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PART ONE: UNDERSTANDING

HUMAN RESOURCE
INFORMATION SYSTEM
PREPARED BY
SITI ZUBAIDAH OTHMAN
BSMH 3093 HUMAN RESOURCE INFORMATION
SYSTEM
WHAT IS HUMAN RESOURCE
INFORMATION SYSTEM (HRIS)?
HRIS IS
Other definitions
Definitions of Human Resource Information System Authors

A system used to acquire, store, manipulate, analyze, retrieve (Tannenbaum, 1990,


and distribute pertinent information regarding an organizations p.27)
human resources.
A computer-based technique of collecting, storing, maintaining (Targowski &
data and retrieving information about employees and their jobs. Deshpande, 2001, p.44)

The composite of data bases, computer applications, and (Broderick & Boudreau,
hardware and software that are used to collect, record, store, 1992, p.17)
manage, deliver, present, and manipulate data for Human
Resources (HR).
A total sum of all systems that store data, classify data and (Sadri & Chatterjee,
make it easily available to the decision maker in so far as the 2003, p.86)
human resource is concerned.
Any application of computers that an organization utilizes in (Romm, Pliskin, &
order to manage its workforce. Weber, 1995, p.63)

A functional database accessed on site or remotely, designed to (Tansley & Newell,


hold data on employees and to support HR activities such as 2007, p.350)
recruitment, selection, performance management, training and
development.
Other terms used
Beside HRIS, terms like virtual HR(M), web-
based HR, e-HR, e-HRM, HR intranet,
computer-based human resource
management systems (CHRIS) and HR portals
are also widely used in the literature.

Even though to some people e-HR is


perceived as equivalent to HRIS, some argue
that there is a fundamental difference
between e-HR and HRIS.
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Ruel, Bondaruk & Looise (2004) claimed that
while the implementation of HRIS is basically
directed towards the HR department itself
where the users are mainly HR staff, the target
group of e-HR is people outside of the HR
department such as employees and
managers

Strohmeier (2007) believes that a term such as


HRIS is rather broad with respect to
technology application
Different types of hris
Specific computer-based systems have been
created to support HRM at different
organizational levels with applications for
HRM
Compared to small organization, large and
global organizations have likely implemented
most, if not all, of these types of systems
Most organization would have some of these
systems in place and would depend on them
to support operations and decision making
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Organizational Types of system Major goals and HRM examples
level focus
Operational Transaction Improved Payroll processing
processing system transaction Time and
speed and attendance entry
accuracy Online creation
Improved and dissemination
efficiency in the of application
processing of forms
daily business
transaction
Automation of
routine
transactions
Reduced
transaction costs
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Organizational Types of system Major goals and HRM examples
level focus
Managerial Management Provides key Calculating yield
information data to rations for
system managers recruiting
Support
regular and
ongoing
decisions
Provides
defined and
ad-hoc
reporting
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Organizational Types of system Major goals and HRM examples
level focus
Executive Executive Provides Succession
information system aggregate, high- planning
level data Aggregate data on
Helps managers balanced scorecard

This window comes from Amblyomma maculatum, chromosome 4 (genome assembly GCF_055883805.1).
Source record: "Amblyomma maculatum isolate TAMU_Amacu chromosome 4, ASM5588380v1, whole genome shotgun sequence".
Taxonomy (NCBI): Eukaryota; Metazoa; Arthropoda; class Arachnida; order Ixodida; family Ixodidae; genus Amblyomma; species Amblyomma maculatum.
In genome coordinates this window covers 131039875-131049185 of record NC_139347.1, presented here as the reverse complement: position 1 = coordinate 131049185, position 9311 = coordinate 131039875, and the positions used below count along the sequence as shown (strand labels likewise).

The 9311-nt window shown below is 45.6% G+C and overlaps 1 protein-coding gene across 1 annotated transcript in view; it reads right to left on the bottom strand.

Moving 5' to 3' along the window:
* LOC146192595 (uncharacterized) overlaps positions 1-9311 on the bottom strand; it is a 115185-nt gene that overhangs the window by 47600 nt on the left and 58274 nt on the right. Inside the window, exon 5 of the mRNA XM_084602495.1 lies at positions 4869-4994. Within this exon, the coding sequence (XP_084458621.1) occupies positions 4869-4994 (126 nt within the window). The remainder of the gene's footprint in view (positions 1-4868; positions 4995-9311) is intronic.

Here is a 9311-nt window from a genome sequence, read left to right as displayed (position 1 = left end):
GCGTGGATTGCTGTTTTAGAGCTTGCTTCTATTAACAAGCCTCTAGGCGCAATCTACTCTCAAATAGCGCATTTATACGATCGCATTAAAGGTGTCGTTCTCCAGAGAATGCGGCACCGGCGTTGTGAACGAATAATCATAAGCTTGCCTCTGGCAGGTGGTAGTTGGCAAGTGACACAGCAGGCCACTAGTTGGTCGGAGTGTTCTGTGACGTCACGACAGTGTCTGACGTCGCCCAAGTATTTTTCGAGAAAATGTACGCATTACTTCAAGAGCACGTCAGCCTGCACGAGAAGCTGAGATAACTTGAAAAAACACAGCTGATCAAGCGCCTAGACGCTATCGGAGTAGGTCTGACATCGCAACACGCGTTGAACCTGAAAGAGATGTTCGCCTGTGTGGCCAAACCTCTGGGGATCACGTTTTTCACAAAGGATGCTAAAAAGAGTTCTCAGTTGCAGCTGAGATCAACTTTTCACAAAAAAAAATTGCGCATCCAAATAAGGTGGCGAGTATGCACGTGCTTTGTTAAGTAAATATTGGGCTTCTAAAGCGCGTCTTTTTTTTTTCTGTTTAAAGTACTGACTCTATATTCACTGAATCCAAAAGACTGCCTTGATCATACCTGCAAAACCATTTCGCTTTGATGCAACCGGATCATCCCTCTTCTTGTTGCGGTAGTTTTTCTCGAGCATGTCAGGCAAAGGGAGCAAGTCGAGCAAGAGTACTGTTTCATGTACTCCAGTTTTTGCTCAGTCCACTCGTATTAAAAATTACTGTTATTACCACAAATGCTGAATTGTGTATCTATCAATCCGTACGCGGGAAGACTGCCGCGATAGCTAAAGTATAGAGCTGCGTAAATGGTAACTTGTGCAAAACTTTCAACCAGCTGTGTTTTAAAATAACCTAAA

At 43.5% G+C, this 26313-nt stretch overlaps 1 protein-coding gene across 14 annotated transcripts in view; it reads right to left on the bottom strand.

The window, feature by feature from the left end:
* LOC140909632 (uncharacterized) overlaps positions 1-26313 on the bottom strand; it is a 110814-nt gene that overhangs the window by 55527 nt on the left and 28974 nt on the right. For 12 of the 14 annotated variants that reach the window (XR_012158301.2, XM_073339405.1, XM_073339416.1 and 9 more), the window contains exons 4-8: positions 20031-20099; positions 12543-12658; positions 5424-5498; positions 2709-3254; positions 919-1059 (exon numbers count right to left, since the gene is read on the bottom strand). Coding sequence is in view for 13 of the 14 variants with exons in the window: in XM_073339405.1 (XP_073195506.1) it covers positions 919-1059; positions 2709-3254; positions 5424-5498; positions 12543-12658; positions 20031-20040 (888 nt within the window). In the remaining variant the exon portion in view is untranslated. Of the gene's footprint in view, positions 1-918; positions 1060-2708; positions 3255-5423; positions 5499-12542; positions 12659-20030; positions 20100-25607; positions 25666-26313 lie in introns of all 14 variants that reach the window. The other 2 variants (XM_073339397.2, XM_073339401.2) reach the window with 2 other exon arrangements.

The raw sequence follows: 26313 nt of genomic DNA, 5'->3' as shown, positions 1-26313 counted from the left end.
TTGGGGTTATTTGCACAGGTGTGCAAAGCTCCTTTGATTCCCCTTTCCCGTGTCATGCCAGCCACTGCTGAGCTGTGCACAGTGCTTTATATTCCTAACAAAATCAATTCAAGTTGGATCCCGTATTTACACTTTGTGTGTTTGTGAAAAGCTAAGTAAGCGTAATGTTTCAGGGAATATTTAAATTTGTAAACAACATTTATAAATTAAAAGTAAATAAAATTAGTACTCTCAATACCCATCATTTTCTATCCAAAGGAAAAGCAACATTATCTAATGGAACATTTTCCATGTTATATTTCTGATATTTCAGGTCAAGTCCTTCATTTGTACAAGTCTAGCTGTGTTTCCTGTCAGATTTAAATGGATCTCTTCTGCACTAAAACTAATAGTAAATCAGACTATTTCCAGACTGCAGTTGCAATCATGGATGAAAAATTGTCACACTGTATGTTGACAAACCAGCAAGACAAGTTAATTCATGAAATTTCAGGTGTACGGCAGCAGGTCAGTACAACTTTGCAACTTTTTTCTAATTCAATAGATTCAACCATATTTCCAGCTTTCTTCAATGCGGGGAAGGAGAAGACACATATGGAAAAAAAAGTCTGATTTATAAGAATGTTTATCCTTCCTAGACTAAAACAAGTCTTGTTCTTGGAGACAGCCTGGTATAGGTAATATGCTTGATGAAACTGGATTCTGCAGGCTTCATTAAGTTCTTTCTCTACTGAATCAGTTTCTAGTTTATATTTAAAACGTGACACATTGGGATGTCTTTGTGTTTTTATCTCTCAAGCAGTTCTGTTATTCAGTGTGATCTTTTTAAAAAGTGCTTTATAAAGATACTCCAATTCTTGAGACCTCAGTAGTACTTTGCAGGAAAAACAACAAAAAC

with long-range
planning
Supports
strategic
direction and
decisions
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Organizational Types of system Major goals and HRM examples
level focus
Boundary Decision support Interactive and Staffing needs
spanning system iterative assessment
managerial Labor market
decision making analysis
Supports Employee skills
forecasting and assessment
what if
analysis
Support
business
simulations
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Organizational Types of system Major goals and HRM examples
level focus
Boundary Expert system Embed human Resume keyword
spanning knowledge into searches
information
systems
Automate
decisions with
technology
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Organizational Types of system Major goals and HRM examples
level focus
Boundary Office automation Designing e-mail training-
spanning documents room
Scheduling scheduling
shared
resources
communication
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Organizational Types of system Major goals and HRM examples
level focus
Boundary Collaboration support communication
spanning technologies electronic support for e-
communicatio learning
n and online meeting
collaboration and shared
between documents
employees
Why do we need an HRIS?
has been seen as an effort towards reducing
costs and improving the quality of HR
services.
HR can deliver better services, build a far
more accurate picture of their workforce and
produce more accurate information that
can enable both executives and HR to make
better decisions, especially decisions that are
related to the workforce
HR services can be delivered at a lower cost
and in a consistent, high quality and timely
manner
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makes it possible to increase transactions without
increasing resources, increase timeliness through
processing power, increase performance (e.g.,
accuracy, precision, completeness), and simplify
processes

organizations can become more collaborative,


connected and responsive to the changing needs
of the workforce, and work arrangements can be
modified so that work can be performed from many
locations at any time
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Kavanagh & Thite (2009)
Providing a comprehensive information picture
as a single, comprehensive database;
Increasing competitiveness by improving HR
operations & improving management process;
Collecting appropriate data and converting
them to information and knowledge for
improved timeliness and quality of decision
making;